Updated: Feb 25
We adoptees often share notes about common struggles. One that comes up a lot is that many of us feel as if we are on the outside looking in on others participating in life. I went to some extremes searching for group belonging, an effort that always left me feeling incomplete. One of the places that I sought connection was within the Grateful Dead scene. I was deeply involved for many years and saw dozens of shows across the US and Canada. There was a lot of good to be found there and it had its share of bad too. Being on the road in strange towns and cities with even stranger people wasn't an easy life, but it was never boring! I wasn't aware at the time that my CPTSD symptoms were emerging right on cue, according to the expectations of life course epidemiology. That made things even more interesting, but also a lot more terrifying.
From the Manuscript:
"I had that sick feeling you get when something important is missing. I ducked into the tunnel leading to the arena to get out of the foot traffic and looked into the great expanse. The Civic Center was an empty waffle iron waiting to be filled in with second generation hippies. We had traveled from near and far, from major cities, sprawling suburbs and little Mayberries all across the United States. Jubilant voices bounced off the tiled walls with yelps of exuberation occasionally breaking through the constant static hum. I leaned back against the tunnel wall and untied my backpack. Loose strings were left uncut by a faceless Guatemalan seamstress. They tickled my wrist as I rummaged through the bottom of the sac. I imagined the woman expertly stitching the purple patchwork before turning it right side out and stacking it in a heap with others beside her. They’d be shipped to the US and sold in the parking lots of Grateful Dead concerts.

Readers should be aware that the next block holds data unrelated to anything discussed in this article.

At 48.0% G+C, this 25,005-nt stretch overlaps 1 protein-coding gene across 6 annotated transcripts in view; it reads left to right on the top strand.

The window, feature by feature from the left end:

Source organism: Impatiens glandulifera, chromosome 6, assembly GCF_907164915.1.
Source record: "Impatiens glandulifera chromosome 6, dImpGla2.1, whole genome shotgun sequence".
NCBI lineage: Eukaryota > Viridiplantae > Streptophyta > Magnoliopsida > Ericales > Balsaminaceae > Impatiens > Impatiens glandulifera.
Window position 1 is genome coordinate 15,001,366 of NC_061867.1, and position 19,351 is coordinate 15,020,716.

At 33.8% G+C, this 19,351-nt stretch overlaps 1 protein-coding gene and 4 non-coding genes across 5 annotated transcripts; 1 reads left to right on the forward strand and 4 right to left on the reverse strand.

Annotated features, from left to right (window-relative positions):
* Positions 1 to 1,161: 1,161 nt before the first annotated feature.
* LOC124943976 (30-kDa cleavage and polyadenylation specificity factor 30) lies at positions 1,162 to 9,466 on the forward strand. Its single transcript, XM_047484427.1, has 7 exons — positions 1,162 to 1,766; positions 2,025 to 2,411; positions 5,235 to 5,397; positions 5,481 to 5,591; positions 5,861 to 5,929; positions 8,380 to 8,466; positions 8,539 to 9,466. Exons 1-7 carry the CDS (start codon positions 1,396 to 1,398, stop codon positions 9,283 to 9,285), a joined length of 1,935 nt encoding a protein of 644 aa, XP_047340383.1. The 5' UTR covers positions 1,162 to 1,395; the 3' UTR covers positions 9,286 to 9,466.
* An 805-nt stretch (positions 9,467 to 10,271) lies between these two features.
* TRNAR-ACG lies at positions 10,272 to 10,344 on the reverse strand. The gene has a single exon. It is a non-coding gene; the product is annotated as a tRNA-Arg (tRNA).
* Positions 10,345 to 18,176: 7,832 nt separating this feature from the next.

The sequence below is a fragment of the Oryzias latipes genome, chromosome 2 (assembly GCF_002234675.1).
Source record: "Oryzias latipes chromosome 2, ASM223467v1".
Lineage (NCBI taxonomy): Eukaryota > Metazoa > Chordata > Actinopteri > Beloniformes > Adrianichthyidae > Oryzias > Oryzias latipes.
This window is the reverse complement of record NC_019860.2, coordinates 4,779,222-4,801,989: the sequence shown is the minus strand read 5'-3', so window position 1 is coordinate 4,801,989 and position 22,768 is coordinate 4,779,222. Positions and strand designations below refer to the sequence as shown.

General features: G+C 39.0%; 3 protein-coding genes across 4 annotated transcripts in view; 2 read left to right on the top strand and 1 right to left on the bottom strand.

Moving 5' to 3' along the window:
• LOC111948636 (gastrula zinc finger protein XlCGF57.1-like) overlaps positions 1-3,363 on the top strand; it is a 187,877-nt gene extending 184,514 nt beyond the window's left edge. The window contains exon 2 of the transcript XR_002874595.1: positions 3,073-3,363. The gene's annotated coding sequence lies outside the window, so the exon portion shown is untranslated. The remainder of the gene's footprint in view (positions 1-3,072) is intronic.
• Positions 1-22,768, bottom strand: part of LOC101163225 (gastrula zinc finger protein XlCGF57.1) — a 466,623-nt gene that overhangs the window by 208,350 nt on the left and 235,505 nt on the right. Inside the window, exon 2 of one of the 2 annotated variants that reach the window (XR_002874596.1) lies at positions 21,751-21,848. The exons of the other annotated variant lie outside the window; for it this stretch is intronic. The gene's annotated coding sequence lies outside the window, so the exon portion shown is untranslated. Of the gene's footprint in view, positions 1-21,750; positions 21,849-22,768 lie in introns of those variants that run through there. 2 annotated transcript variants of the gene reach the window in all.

A warlock handed me an enormous joint as he disappeared into the abyss. He grinned like the joker on a deck of cards when our eyes met, as if he’d just dealt me a losing hand. I filled my lungs with smoke and jetted the excess out of my nostrils in staccato spurts, like a steam train leaving the station. The smoke made my eyes tear and my brain burn. But oh, that flavor! It was that that sweet and skunky Humboldt County weed that you’d only get at Dead shows if you lived on the east coast. This alone was worth the crowded bus rides and the night sleeping under someone’s van parked on the street in downtown Providence.
I passed the cone along to a shirtless mountain man who suddenly appeared next to me. His eyes were fixed on the wall behind me with great intensity. He’s trying to win a staring contest with that wall - I thought, he just might win. Impish boys with legs as thin as pixie sticks looked like photographs flipping by in an old kinetoscope. Oh, I’m starting to get off - the LSD was taking effect. I became aware of feeling the adrenaline and cortisol pulsing through my body. How can I find what I’ve lost if I don’t know what I’m looking for? I paced the tunnel from the caravans of gypsies traveling the main thoroughfare at one end, to the entrance of the wide-open stadium on the other, searching the ground as I went. More feet moved through the tunnel - green Chuck Taylors, moccasins, sandals. The air reeked of patchouli, grass, and sweat. Space was filling in."
Those were interesting times, for sure. I can't give too much away now, but suffice it to say, adventure ensues. There was a lot of ground before me as I popped between cities and I would have never guessed where that ground would lead me. My motivating thought back then was that I needed to get out of my little conservative home town. So, as they say, 'the bus came by and I got on, that's when it all began."
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